Tony Cherne (center), founder of Cherne Contracting Corporation, posed for a photograph during his apprenticeship. Circa-1913
The roots of Cherne Contracting Corporation began in 1916 when Tony Cherne founded the Buhl Plumbing and Heating Company in the rugged mining town of Buhl, Minnesota. Buhl prospered at the turn of the century with the discovery of iron ore. Tony Cherne took advantage of the business opportunities provided by the thriving mining industry by directing his newly formed Buhl Plumbing and Heating Company through the bidding, award and execution of a $174,000 mechanical contract for Buhl's municipal heating plant.
Small projects associated with the mining industry carried Cherne through the early years. This 1940's vintage construction site at the Buhl Power Plant is representative of the work Cherne pursued during this period.
Cherne continued to build his reputation through the successful completion of projects across Minnesota's Iron Range and in 1923 opened a branch office in the Michigan Upper Peninsula town of Ironwood. Although these areas provided a strong beginning for the upstart mechanical contractor, by 1926 the region's construction boom was ending and in 1927 Tony Cherne moved his operations to Chicago.
Cherne prospered in Chicago performing mechanical work for industry-leading corporations that included Illinois Bell Telephone, the University of Chicago and Chicago Coke By-Products Company. Unfortunately, the prosperity was short lived. The thriving industrial expansion gave way to the Great Depression and Cherne, weary from the struggles of the difficult economic times, returned to Buhl in 1931.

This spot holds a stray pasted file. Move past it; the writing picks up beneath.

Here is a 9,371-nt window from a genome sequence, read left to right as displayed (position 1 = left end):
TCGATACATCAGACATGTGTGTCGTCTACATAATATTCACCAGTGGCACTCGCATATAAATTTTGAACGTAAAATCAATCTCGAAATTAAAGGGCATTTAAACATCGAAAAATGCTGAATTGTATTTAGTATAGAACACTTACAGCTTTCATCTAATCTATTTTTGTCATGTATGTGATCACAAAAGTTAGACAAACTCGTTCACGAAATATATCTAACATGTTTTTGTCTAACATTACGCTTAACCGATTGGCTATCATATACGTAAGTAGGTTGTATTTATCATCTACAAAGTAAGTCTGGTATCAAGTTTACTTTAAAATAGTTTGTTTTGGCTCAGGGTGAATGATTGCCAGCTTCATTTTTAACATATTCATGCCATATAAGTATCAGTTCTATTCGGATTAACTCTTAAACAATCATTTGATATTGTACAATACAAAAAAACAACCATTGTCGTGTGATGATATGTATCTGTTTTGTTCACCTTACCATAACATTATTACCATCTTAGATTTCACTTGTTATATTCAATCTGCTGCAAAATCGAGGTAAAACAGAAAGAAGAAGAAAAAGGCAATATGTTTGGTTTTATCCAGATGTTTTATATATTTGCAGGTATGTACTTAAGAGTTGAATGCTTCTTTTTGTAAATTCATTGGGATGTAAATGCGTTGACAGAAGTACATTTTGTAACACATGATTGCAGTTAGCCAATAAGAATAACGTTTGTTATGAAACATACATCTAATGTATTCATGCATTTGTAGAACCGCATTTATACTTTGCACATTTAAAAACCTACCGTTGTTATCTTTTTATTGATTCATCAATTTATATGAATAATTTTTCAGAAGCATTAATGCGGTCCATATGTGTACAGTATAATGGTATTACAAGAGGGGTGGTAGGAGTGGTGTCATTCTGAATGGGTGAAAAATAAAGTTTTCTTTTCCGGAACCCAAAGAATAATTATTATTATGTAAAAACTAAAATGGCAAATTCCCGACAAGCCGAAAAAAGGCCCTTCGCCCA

The Cherne-Carlson Company was located in Ironwood, Michigan just up the street from the local Texaco gas station. Little did Tony Cherne know that decades later Texaco would become a Cherne Contracting client.
As jobs were very hard to come by during the Depression, Cherne worked long hours journeying back and forth between Buhl and Ironwood fighting for what little work there was. In 1935 he transferred operations to the Cherne-Carlson Company, a newly formed partnership with ten-year employee Charles Carlson. As the economy was once again improving, the Cherne-Carlson team bid projects all over the area, focusing on work for the mines, hospitals and schools.
In 1945 Charles Carlson left the Cherne-Carlson Company. In just a few short years Tony's son Albert would complete his college studies at the University of Minnesota and join his father working together under a new enterprise, The Cherne Company, Inc.